Recorded by the band at their own facility within Salfordâ€™s Blueprint Studios, The Elbow Room, and produced by keyboard player, Craig Potter, the album is the follow up to 2005â€™s universally acclaimed â€˜Leaders Of The Free Worldâ€™.
The album also sees the band start a new relationship with Fiction Records.
The lyrical core of â€˜The Seldom Seen Kidâ€™ sees Guy Garvey address the key questions of life. Thus, over the 11 tracks the big themes of love and loss become the central focus of an album that sees Elbow, a band universally recognised for their musical ability and innovation, stretch their sonic template further than ever before.
With band members now fathers of young children this is an unashamedly grown up record from a band that can rightfully claim status as elder statesmen of the UK music scene. In a climate where the track could be regarded as king this is also very much an album, designed and envisaged to be listened to as a whole.
Elbowâ€™s progress to this point has been less than smooth, the band being together since 1991 and, as has been documented, suffering a false start to their career before a succession of rapturously received independent EPâ€™s in the form of â€˜Noiseboxâ€™, â€˜Newbornâ€™ and â€˜Any Day Nowâ€™ led to the release of debut album â€˜Asleep In The Backâ€™ (and subsequent Mercury and Brit nominations) in 2001. A band keen to consistently challenge their listeners both lyrically and musically, Elbowâ€™s progress from that point has seen them switch genres and accommodate overtly political and emotionally bare lyricism across their formidable back catalogue.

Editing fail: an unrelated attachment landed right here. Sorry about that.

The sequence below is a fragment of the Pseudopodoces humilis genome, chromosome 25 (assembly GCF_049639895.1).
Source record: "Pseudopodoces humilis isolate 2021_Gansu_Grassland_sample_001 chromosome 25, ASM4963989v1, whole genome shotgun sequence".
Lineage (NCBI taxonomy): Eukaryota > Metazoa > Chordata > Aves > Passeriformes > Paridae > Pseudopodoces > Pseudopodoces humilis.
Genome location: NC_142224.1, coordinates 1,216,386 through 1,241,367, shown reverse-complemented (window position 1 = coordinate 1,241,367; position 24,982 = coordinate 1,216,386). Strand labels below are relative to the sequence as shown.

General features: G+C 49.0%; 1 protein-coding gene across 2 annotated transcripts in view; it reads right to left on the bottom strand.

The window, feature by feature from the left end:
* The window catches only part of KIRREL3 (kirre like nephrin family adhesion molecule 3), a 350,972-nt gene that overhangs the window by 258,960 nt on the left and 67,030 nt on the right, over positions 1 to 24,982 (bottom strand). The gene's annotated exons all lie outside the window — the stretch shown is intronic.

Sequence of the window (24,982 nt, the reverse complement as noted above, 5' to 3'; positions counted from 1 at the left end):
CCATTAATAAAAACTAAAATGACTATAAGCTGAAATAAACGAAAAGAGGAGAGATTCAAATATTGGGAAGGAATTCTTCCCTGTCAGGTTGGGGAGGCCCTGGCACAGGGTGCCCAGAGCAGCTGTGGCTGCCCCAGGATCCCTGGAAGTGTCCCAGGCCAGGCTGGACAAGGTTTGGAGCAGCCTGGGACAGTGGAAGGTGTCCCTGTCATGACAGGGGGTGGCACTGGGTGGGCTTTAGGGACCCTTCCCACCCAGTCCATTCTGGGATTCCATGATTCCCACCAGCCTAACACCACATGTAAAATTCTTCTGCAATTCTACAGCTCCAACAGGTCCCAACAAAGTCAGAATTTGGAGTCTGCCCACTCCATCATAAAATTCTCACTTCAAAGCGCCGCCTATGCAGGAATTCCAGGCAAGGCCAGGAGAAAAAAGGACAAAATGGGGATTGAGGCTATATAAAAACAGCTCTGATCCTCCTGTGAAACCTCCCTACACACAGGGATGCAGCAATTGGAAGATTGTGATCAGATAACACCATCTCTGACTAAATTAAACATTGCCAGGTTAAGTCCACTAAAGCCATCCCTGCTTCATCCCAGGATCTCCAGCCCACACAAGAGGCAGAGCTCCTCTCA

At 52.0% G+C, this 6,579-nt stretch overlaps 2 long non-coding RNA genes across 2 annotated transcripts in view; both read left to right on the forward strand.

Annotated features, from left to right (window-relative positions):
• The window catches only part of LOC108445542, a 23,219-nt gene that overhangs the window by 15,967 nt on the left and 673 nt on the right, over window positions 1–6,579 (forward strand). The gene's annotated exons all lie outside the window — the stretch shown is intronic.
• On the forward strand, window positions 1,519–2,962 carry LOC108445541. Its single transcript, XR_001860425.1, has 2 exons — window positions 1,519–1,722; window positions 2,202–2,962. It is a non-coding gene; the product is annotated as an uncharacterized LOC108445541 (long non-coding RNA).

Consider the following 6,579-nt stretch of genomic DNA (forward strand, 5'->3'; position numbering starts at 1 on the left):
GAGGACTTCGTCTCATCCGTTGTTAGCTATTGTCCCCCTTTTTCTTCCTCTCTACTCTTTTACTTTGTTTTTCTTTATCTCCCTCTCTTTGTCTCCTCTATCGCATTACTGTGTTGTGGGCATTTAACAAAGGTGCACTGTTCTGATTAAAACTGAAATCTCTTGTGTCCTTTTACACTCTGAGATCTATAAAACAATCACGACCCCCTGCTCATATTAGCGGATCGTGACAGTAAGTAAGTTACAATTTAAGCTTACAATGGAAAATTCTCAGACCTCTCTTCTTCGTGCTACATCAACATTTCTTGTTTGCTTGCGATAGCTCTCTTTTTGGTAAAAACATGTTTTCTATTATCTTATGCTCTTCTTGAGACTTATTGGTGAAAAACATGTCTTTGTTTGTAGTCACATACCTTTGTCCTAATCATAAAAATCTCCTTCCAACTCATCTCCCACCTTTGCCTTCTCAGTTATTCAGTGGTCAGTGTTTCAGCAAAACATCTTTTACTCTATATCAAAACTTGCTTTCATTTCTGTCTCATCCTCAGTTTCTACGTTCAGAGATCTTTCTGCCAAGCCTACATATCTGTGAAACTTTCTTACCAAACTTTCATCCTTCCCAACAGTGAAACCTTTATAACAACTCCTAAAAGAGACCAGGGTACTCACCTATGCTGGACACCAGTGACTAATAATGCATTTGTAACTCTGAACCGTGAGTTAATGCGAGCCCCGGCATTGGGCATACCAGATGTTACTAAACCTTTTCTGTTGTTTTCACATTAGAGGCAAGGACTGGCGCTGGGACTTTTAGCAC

â€˜The Seldom Seen Kidâ€™ continues in that tradition. So we move from the sparse electronic of â€˜Starlingsâ€™ through the flamenco influenced â€˜The Bones Of Youâ€™ to the Zepellinesque rock of first single â€˜Grounds For Divorce where Garveyâ€™s gallows humour shines in the opening couplet of â€˜Iâ€™ve been working on a cocktail / Called grounds for divorceâ€™. Album centrepiece, â€˜The Loneliness of a Tower Crane Driverâ€™ melds Elbowâ€™s musical ability to create epic heartfelt soundtracks with Guyâ€™s knack of making the personal universal, telling the story of a boastful tower crane operator revealing the inner misery of his life in a discussion of the hollow centre of many outwardly successful lives.
Elbowâ€™s ability to deliver a knock out ballad is, as with previous albums, very much in evidence on the gorgeous â€˜Mirrorballâ€™ and the sunny cousin to â€˜Asleep In The Backâ€™s â€˜Any Day Nowâ€™ that is â€˜One Day Like Thisâ€™. â€˜The Fixâ€™ denotes a substantial change of mood, being the first duet on an Elbow album, Richard Hawley joining Guy for a Bacharach like story of two hustlers planning their rosy future. â€˜Friend Of Oursâ€™ closes the album in a tribute to the â€˜Seldom Seen Kidâ€™ of the title, Bryan Glancy, Manchester songwriter and sadly missed friend of Elbow who died in 2007 with a delicacy and honesty that is a consistent hallmark of the band.
â€˜The Seldom Seen Kidâ€™ is released by Fiction Records now.
ELBOW PLAY MANDELA HALL BELFAST ON 22 APRIL
Tickets are Â£15.00 + variable booking fees, and are available at Queens Univ Student Union and online from